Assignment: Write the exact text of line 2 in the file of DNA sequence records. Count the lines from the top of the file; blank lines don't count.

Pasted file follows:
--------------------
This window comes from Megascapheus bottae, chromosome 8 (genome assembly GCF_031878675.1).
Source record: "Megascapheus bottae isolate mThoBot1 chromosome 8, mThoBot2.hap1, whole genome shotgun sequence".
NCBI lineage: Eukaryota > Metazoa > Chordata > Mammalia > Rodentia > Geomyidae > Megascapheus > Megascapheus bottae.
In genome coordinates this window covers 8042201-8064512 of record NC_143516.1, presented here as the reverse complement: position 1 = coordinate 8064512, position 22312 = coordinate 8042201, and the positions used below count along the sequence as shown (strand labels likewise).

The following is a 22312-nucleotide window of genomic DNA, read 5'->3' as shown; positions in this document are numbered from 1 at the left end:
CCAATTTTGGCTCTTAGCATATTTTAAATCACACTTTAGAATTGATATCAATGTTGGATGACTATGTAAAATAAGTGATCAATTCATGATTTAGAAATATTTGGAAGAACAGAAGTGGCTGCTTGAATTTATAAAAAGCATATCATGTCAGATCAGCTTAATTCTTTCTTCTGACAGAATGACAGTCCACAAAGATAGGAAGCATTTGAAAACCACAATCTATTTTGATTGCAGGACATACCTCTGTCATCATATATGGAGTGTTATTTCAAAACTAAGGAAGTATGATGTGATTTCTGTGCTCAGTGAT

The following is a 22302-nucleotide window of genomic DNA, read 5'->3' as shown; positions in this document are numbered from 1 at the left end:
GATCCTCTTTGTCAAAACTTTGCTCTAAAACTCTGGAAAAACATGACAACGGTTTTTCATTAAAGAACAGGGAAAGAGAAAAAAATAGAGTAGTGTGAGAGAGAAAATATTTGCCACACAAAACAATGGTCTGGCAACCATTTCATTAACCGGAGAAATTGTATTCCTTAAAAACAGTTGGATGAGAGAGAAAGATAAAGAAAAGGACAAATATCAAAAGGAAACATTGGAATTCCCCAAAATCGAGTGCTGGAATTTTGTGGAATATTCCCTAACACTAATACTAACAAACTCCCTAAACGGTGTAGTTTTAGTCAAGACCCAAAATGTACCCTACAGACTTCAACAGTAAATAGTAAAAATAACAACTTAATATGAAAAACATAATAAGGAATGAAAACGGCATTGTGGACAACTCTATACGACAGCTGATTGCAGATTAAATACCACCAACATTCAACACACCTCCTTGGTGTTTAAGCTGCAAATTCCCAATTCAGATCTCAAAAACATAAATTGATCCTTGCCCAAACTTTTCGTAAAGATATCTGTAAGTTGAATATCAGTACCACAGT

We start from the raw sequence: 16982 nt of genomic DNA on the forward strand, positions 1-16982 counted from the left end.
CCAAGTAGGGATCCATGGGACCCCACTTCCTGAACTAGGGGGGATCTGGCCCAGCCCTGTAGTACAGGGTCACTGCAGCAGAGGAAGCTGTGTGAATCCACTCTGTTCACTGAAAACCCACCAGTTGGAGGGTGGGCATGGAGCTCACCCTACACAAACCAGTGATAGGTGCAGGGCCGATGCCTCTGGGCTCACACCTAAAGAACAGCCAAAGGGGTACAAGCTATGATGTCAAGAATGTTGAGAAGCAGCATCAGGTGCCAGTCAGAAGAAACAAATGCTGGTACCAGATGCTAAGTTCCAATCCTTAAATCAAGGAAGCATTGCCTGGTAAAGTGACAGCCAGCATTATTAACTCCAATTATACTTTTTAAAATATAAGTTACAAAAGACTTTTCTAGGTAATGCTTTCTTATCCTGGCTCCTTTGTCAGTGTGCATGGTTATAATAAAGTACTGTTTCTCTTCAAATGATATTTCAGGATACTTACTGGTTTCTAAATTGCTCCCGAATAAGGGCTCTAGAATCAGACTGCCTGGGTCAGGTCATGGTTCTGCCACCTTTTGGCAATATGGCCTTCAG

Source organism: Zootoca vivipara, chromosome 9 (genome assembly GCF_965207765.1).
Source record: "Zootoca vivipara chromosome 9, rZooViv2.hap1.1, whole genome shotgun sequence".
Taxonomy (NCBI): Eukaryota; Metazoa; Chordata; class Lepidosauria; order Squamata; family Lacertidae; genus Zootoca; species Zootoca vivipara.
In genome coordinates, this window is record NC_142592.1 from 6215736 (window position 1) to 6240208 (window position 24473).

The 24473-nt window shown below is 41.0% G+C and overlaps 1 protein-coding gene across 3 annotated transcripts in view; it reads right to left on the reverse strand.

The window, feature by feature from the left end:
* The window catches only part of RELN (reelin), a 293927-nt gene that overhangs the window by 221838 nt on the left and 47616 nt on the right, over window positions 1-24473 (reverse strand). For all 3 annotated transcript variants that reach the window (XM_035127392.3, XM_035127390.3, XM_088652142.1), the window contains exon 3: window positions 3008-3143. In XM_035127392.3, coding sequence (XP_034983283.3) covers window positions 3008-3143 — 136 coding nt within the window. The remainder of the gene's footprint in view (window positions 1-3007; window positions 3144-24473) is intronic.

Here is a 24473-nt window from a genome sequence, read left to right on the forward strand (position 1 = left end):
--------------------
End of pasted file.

Source record: "Megascapheus bottae isolate mThoBot1 chromosome 8, mThoBot2.hap1, whole genome shotgun sequence".